In political terms this really does seem like the tipping point. For a long time the United States has existed as a “house divided” in this regard. Democrats in states like Virginia and Nevada didn’t seriously try to repeal right-to-work laws, while Republicans in the northeast and Midwest didn’t try to implement them. But if right-to-work can pass in Michigan, then why shouldn’t Republicans press for it in Wisconsin or Ohio or Pennsylvania?
The particular political context here is that Michigan unions put an initiative on the 2012 ballot to enshrine collective bargaining rights in the state constitution. That was meant to be a prophylactic measure to stop something like this from happening. But they lost, even on an Election Day when Barack Obama handily carried the state. So what was meant to be a show of political strength turned out to be a show of political weakness, with the union cause running well behind Obama and signaling that a strong anti-union move wouldn’t necessarily provoke a backlash…
But it did, and it’s 1981 again. Some folks are singing Look for the Union Label, while others are cheering on Ronald Reagan as he busts another union, and the Washington Post’s Greg Sargent sees a war coming:
Top Democrats in the Michigan Congressional delegation just wrapped up their meeting with Governor Rick Snyder, during which they urged him in no uncertain terms: If you go forward with “right to work” legislation, you’ll be consigning the state to years of discord and division. They urged him to consider vetoing the legislation or postponing it until the next session – or even agreeing to subject it to referendum. …
The tenor of the meeting, which participants described as urgent and intense, underscores the gravity of the situation – not just for Democrats, but for the state itself. Dems told Snyder that forging ahead with “right to work” legislation risked undermining the progress in labor-management relations in the state and could create a situation similar to Wisconsin, where an ongoing battle over collective bargaining tore the state apart for over a year.
This will just be worse. Rick Snyder didn’t go after the silly public employees union; he went against the big prize, the big union that fights the Montgomery Burns of America life, the one that fights giant corporations. He’s not protecting taxpayers. He’s protecting private rich people who want to remain untouchable by the scum below, which is something Paul Krugman has been harping on for some time now:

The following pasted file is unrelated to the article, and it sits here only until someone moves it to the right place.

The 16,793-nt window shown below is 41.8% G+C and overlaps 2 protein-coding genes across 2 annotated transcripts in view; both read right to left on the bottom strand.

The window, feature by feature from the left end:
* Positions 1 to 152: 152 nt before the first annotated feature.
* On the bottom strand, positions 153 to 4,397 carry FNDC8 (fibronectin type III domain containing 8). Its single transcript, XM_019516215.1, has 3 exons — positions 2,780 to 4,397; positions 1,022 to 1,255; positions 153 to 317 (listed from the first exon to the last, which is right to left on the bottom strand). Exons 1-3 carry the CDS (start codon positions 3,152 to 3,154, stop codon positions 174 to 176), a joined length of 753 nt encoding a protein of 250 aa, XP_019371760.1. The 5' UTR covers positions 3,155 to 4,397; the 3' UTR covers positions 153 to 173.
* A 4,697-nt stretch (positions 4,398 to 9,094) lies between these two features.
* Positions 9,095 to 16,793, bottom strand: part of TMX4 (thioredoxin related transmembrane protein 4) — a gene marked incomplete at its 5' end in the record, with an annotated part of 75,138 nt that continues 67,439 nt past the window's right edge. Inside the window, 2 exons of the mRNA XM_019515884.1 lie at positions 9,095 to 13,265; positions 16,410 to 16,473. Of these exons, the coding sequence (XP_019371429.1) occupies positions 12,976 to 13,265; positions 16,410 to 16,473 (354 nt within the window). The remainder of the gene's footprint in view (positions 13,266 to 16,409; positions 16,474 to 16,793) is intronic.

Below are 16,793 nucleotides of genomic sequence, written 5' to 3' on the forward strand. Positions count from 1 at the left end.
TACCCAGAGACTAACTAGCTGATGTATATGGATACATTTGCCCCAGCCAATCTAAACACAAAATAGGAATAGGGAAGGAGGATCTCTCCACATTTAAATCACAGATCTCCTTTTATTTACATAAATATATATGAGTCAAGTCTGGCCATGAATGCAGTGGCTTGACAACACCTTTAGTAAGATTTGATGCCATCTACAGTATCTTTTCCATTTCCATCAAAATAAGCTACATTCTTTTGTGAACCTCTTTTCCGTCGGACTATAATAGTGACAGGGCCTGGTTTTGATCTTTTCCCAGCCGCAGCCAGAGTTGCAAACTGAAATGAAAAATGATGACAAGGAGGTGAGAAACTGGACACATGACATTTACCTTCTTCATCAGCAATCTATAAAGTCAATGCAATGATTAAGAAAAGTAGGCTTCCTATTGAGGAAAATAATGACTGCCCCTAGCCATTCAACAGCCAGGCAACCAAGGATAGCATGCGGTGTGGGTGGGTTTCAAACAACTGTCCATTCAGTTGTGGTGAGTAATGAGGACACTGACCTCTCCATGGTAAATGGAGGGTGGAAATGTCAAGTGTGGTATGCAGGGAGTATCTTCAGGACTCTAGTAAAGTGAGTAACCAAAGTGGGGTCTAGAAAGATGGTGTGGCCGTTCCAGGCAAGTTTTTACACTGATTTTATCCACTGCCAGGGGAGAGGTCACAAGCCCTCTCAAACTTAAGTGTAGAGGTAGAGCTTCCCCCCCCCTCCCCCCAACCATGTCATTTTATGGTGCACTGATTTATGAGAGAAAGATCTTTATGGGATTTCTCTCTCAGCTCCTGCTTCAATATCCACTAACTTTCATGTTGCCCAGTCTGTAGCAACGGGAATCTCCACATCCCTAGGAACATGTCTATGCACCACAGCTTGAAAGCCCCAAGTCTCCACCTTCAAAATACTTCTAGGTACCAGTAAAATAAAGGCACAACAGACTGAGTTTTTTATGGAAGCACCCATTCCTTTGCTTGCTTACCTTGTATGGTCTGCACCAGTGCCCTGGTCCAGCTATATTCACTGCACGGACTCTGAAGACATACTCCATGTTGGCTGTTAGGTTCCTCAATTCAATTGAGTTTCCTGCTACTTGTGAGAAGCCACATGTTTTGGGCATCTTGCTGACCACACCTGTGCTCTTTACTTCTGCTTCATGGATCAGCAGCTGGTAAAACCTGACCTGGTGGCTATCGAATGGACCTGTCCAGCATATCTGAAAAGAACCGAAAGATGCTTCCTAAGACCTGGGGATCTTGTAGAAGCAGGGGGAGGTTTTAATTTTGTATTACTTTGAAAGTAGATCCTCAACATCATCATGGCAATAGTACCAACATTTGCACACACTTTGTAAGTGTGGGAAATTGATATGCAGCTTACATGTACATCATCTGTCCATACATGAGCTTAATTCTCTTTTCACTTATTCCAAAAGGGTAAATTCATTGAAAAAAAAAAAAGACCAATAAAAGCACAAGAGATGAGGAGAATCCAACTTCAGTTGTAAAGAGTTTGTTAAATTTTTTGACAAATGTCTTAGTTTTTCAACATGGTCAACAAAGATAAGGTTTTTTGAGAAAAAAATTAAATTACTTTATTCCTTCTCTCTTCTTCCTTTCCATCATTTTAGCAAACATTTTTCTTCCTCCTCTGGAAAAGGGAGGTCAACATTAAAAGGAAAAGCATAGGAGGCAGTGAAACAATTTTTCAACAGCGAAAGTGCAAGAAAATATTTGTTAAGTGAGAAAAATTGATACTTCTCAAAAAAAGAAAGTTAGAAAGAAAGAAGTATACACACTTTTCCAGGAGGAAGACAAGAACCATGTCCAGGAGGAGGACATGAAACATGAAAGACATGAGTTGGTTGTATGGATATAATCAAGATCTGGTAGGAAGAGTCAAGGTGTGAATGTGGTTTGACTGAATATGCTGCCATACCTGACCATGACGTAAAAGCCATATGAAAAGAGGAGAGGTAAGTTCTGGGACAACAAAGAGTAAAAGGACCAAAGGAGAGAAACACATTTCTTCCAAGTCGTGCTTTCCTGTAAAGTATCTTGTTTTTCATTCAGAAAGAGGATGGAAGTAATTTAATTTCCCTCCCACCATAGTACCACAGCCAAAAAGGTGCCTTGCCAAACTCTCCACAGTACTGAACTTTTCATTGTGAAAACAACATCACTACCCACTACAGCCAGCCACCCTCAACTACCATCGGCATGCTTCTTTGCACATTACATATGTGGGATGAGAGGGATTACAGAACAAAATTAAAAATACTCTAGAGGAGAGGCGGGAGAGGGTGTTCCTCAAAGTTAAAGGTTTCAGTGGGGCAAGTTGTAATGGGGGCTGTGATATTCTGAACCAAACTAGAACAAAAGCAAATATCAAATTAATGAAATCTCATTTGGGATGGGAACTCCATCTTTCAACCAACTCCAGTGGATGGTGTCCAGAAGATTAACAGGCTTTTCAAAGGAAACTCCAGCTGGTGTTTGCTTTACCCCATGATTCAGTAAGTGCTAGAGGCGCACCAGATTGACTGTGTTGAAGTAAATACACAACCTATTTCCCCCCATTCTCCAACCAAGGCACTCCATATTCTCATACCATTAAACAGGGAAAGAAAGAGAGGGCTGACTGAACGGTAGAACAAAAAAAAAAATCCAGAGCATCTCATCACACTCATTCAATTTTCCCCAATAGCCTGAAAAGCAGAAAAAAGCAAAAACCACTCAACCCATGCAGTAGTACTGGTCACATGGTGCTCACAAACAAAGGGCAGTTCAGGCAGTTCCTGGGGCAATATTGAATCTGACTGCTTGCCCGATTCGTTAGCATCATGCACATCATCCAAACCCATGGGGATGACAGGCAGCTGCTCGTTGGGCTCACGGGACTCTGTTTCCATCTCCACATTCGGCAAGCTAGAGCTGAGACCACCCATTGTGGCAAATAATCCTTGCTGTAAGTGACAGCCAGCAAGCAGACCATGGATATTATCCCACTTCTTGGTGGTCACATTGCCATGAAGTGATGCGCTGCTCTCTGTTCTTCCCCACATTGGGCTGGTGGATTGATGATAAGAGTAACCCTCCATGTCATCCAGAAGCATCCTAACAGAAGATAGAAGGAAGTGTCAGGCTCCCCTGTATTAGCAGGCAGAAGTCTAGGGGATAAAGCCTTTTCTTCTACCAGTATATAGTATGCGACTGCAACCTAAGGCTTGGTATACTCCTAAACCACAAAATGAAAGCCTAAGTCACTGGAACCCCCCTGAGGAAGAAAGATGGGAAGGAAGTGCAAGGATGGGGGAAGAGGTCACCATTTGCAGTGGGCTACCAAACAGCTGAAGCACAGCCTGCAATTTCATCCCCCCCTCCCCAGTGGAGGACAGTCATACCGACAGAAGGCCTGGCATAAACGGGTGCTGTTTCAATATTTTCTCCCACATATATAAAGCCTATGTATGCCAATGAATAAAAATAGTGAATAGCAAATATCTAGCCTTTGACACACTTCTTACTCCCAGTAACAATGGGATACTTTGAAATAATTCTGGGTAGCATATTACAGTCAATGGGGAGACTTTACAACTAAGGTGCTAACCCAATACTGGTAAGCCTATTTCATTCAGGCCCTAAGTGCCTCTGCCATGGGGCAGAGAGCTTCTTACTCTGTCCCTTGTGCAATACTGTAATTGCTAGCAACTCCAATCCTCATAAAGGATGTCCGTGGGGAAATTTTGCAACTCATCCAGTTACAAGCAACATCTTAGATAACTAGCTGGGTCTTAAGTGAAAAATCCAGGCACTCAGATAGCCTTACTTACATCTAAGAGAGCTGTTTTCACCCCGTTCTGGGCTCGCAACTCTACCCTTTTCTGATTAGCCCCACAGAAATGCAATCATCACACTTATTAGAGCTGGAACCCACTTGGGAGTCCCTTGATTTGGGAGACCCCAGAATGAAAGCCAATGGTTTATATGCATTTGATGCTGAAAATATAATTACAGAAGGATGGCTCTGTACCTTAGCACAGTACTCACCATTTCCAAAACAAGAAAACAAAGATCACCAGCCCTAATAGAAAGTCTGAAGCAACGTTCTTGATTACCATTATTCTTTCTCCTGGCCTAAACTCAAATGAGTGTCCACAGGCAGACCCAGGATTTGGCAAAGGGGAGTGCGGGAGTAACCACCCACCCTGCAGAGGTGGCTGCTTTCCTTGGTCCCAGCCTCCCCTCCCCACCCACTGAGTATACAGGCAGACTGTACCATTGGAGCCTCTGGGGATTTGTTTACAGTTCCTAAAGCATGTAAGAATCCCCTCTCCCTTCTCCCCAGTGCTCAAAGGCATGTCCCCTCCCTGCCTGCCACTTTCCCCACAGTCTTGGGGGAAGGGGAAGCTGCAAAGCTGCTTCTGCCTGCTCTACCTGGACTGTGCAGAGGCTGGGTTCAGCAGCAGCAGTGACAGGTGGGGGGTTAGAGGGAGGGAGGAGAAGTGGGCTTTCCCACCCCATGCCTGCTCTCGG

The American economy is still, by most measures, deeply depressed. But corporate profits are at a record high. How is that possible? It’s simple: profits have surged as a share of national income, while wages and other labor compensation are down. The pie isn’t growing the way it should – but capital is doing fine by grabbing an ever-larger slice, at labor’s expense…
More specifically, while it’s true that the finance guys are still making out like bandits – in part because, as we now know, some of them actually are bandits – the wage gap between workers with a college education and those without, which grew a lot in the 1980s and early 1990s, hasn’t changed much since then. Indeed, recent college graduates had stagnant incomes even before the financial crisis struck. Increasingly, profits have been rising at the expense of workers in general, including workers with the skills that were supposed to lead to success in today’s economy. …
I think it’s fair to say that the shift of income from labor to capital has not yet made it into our national discourse. Yet that shift is happening – and it has major implications. For example, there is a big, lavishly financed push to reduce corporate tax rates; is this really what we want to be doing at a time when profits are surging at workers’ expense? Or what about the push to reduce or eliminate inheritance taxes; if we’re moving back to a world in which financial capital, not skill or education, determines income, do we really want to make it even easier to inherit wealth?
That depends on who you ask. Go down to that odd Hollywood cemetery and ask Harrison Gray Otis – but he’s dead, as is Ronald Reagan. Or maybe not – history repeats itself, even out here in Hollywood. Some day we will have to figure out whether we love American workers, or despise them as useless greedy bastards. We never will of course.